USGS Western Ecological Research Center

Home Who We Are Where We Are What We Do Products Search Outreach Jobs Contacts

Toward immunogenetic studies of amphibian chytridiomycosis: linking innate and acquired immunity

Released: 2009
Richmond, JQ, AE Savage, KR Zamudio, EB Rosenblum. 2009. Toward immunogenetic studies of amphibian chytridiomycosis: linking innate and acquired immunity. Bioscience 59(4): 311-320. doi: 10.1525/bio.2009.59.4.9

Recent declines in amphibian diversity and abundance have contributed significantly to the global loss of biodiversity. The fungal disease chytridiomycosis is widely considered to be a primary cause of these declines, yet the critical question of why amphibian species differ in susceptibility remains unanswered. Considerable evidence links environmental conditions and interspecific variability of the innate immune system to differential infection responses, but other sources of individual, population, or species-typical variation may also be important. In this article we review the preliminary evidence supporting a role for acquired immune defenses against chytridiomycosis, and advocate for targeted investigation of genes controlling acquired responses, as well as those that functionally bridge the innate and acquired immune systems. Immunogenetic data promise to answer key questions about chytridiomycosis susceptibility and host-pathogen coevolution, and will draw much needed attention to the importance of considering evolutionary processes in amphibian conservation management and practice.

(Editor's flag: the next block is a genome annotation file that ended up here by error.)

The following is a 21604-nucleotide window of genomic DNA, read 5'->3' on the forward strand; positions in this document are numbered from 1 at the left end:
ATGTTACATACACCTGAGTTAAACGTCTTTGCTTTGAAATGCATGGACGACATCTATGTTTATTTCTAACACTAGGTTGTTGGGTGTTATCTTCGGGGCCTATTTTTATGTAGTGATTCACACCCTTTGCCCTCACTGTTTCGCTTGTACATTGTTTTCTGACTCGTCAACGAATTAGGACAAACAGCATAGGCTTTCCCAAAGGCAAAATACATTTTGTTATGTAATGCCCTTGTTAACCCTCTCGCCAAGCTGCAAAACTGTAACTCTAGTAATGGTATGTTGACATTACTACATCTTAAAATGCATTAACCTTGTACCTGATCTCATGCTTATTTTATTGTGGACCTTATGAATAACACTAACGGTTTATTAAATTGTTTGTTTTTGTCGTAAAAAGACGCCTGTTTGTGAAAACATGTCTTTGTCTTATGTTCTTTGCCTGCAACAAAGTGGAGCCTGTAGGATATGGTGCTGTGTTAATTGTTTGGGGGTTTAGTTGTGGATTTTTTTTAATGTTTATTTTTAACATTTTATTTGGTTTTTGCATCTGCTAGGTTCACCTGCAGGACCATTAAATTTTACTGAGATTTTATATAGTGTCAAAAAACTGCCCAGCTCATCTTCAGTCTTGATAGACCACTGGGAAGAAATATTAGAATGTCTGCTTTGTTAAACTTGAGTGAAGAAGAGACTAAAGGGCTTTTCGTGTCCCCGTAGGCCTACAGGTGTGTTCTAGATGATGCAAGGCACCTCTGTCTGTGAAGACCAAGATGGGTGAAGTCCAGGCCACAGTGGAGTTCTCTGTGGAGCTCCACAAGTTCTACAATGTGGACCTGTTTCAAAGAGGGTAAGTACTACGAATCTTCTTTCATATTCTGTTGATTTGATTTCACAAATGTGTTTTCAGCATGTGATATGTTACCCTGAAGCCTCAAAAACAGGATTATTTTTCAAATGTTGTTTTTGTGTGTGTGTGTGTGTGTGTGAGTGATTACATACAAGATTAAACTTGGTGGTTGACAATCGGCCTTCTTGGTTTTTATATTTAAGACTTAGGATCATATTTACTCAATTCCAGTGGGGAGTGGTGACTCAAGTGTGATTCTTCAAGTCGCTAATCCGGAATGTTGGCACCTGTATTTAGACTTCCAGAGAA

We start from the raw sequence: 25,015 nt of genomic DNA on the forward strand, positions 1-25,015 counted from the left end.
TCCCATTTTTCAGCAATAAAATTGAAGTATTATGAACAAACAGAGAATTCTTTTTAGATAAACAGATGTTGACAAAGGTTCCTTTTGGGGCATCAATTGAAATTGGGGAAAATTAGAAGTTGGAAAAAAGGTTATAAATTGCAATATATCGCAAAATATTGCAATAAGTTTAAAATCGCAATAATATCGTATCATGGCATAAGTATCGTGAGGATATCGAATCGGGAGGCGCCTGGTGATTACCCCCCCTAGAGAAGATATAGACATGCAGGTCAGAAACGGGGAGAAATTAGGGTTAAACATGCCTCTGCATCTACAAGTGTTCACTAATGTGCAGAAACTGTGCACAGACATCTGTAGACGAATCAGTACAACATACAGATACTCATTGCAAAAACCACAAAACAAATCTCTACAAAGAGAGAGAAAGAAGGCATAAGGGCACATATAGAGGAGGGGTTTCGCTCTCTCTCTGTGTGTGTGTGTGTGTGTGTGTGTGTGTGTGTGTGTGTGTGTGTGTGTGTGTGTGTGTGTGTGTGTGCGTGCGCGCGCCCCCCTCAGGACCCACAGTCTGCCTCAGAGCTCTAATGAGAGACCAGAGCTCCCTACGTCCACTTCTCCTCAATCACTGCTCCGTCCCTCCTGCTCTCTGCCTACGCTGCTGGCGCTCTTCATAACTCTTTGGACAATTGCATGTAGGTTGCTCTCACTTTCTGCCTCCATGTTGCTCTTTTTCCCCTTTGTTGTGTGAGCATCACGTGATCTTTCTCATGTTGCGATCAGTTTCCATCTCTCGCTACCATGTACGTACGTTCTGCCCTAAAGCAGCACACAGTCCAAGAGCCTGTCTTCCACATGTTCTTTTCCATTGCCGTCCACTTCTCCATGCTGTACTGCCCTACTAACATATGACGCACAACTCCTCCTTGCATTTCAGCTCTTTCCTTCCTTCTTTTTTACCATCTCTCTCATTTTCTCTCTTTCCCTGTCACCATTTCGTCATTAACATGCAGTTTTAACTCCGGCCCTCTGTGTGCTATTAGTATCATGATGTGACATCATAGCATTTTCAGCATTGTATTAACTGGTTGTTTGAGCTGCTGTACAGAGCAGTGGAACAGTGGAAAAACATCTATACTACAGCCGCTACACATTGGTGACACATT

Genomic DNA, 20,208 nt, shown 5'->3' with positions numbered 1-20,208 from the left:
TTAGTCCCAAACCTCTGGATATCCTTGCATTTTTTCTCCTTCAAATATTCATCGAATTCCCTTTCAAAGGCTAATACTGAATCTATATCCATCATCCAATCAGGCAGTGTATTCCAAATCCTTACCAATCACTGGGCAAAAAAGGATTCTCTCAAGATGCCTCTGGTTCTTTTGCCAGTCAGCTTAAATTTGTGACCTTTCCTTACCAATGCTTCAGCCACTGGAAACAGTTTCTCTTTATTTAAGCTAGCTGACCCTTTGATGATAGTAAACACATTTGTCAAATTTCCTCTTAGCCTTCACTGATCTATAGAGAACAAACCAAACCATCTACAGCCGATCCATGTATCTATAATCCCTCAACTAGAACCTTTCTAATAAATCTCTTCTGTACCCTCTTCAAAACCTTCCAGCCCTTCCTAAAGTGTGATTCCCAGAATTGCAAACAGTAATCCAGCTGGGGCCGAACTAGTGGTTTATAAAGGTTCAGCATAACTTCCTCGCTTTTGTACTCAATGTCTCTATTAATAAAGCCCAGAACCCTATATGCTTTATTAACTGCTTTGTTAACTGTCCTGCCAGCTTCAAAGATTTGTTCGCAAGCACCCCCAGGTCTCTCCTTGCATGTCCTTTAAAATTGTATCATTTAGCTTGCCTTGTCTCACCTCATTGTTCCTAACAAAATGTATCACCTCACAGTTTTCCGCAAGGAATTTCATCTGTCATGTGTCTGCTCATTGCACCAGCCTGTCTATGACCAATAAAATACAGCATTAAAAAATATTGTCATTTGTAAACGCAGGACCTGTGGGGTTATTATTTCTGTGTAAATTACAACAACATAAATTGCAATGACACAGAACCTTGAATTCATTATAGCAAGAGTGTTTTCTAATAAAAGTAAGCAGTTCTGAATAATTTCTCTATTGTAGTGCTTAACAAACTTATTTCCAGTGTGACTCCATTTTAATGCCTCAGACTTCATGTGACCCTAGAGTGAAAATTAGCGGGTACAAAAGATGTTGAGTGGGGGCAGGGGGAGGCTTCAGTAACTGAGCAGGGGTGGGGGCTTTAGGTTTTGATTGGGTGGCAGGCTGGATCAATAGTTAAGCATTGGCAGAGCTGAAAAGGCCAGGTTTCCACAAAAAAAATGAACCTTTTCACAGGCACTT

Information about this product can be downloaded from this location:

Bookmark and Share


Accessibility FOIA Privacy Policies and Notices

Take Pride in America logo logo U.S. Department of the Interior | U.S. Geological Survey
Page Contact Information:

References to non-U.S. Department of Interior (DOI) products do not constitute an endorsement by the DOI.

* DOI and USGS link policies apply.